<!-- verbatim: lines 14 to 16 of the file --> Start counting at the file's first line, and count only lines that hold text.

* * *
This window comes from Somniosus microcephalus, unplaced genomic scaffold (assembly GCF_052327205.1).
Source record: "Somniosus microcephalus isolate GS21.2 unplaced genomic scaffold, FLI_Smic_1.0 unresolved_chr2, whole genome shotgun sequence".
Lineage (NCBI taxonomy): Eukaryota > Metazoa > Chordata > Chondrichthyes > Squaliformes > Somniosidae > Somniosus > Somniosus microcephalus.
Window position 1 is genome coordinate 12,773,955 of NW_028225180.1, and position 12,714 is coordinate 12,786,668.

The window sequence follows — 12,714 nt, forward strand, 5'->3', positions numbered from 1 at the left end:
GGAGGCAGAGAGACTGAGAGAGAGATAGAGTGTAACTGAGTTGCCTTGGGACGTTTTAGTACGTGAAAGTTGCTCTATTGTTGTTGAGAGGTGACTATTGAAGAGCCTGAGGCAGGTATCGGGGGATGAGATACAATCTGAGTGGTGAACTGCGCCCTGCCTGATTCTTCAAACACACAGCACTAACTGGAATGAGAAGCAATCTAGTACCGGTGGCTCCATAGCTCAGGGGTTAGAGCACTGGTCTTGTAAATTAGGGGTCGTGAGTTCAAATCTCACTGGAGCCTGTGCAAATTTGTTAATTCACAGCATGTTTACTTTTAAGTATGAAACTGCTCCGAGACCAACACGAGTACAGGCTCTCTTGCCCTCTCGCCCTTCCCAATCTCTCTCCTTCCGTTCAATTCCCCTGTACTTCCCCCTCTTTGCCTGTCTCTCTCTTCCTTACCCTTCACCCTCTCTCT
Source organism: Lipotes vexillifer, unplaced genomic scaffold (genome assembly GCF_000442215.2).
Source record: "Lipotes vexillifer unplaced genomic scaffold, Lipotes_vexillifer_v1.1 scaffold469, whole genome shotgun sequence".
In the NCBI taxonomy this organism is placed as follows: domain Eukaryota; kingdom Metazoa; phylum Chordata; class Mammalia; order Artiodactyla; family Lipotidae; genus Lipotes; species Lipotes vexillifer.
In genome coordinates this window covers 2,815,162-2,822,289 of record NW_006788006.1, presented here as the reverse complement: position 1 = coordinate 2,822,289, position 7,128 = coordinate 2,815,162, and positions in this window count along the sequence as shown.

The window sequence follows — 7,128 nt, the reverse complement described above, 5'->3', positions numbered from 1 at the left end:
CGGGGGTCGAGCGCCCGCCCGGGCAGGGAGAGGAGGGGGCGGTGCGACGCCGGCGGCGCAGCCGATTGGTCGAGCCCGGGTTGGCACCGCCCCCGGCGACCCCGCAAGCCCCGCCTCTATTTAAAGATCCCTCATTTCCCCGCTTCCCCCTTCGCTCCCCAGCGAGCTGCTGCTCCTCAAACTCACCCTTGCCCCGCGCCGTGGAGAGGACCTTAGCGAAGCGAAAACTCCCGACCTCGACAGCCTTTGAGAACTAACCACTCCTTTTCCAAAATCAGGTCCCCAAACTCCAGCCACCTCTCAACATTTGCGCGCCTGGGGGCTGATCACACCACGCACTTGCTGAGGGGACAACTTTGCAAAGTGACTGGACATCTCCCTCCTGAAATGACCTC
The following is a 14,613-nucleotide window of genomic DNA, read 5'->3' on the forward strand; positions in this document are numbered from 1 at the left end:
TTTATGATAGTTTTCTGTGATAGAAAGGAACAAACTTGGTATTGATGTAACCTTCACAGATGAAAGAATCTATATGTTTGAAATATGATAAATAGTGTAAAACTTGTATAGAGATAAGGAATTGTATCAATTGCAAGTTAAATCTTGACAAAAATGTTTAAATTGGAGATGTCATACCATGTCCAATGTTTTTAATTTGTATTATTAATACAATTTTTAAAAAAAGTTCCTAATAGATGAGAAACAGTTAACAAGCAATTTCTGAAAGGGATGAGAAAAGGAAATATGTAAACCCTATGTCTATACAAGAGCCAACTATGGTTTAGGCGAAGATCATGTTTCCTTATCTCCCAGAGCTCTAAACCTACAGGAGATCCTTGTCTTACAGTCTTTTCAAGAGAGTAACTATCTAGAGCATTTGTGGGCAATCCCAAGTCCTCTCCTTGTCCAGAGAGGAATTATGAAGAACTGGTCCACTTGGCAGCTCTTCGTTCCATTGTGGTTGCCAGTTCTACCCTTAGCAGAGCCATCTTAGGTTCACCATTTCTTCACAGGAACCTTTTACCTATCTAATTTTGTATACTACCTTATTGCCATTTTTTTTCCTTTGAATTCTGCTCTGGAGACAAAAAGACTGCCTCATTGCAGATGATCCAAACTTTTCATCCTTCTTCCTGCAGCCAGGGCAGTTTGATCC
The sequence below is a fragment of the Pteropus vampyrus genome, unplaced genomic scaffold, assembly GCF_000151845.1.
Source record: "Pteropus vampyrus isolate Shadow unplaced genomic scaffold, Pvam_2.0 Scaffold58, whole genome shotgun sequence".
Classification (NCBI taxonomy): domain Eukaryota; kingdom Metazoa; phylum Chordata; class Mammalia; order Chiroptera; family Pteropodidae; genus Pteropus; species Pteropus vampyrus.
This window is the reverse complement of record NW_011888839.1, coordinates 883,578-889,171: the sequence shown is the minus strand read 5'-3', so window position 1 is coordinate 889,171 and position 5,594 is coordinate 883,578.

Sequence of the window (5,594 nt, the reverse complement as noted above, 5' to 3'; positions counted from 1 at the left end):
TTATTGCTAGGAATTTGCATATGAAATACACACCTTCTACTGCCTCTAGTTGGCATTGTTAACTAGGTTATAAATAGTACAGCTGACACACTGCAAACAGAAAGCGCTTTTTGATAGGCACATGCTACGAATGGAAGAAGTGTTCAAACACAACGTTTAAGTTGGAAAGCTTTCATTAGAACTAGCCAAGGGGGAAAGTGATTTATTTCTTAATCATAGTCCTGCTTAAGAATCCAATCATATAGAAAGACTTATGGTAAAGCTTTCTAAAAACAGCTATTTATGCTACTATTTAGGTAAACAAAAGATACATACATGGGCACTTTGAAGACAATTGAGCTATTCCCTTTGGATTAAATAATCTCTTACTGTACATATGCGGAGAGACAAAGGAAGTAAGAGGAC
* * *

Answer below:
TTTATGATAGTTTTCTGTGATAGAAAGGAACAAACTTGGTATTGATGTAACCTTCACAGATGAAAGAATCTATATGTTTGAAATATGATAAATAGTGTAAAACTTGTATAGAGATAAGGAATTGTATCAATTGCAAGTTAAATCTTGACAAAAATGTTTAAATTGGAGATGTCATACCATGTCCAATGTTTTTAATTTGTATTATTAATACAATTTTTAAAAAAAGTTCCTAATAGATGAGAAACAGTTAACAAGCAATTTCTGAAAGGGATGAGAAAAGGAAATATGTAAACCCTATGTCTATACAAGAGCCAACTATGGTTTAGGCGAAGATCATGTTTCCTTATCTCCCAGAGCTCTAAACCTACAGGAGATCCTTGTCTTACAGTCTTTTCAAGAGAGTAACTATCTAGAGCATTTGTGGGCAATCCCAAGTCCTCTCCTTGTCCAGAGAGGAATTATGAAGAACTGGTCCACTTGGCAGCTCTTCGTTCCATTGTGGTTGCCAGTTCTACCCTTAGCAGAGCCATCTTAGGTTCACCATTTCTTCACAGGAACCTTTTACCTATCTAATTTTGTATACTACCTTATTGCCATTTTTTTTCCTTTGAATTCTGCTCTGGAGACAAAAAGACTGCCTCATTGCAGATGATCCAAACTTTTCATCCTTCTTCCTGCAGCCAGGGCAGTTTGATCC
The sequence below is a fragment of the Pteropus vampyrus genome, unplaced genomic scaffold, assembly GCF_000151845.1.
Source record: "Pteropus vampyrus isolate Shadow unplaced genomic scaffold, Pvam_2.0 Scaffold58, whole genome shotgun sequence".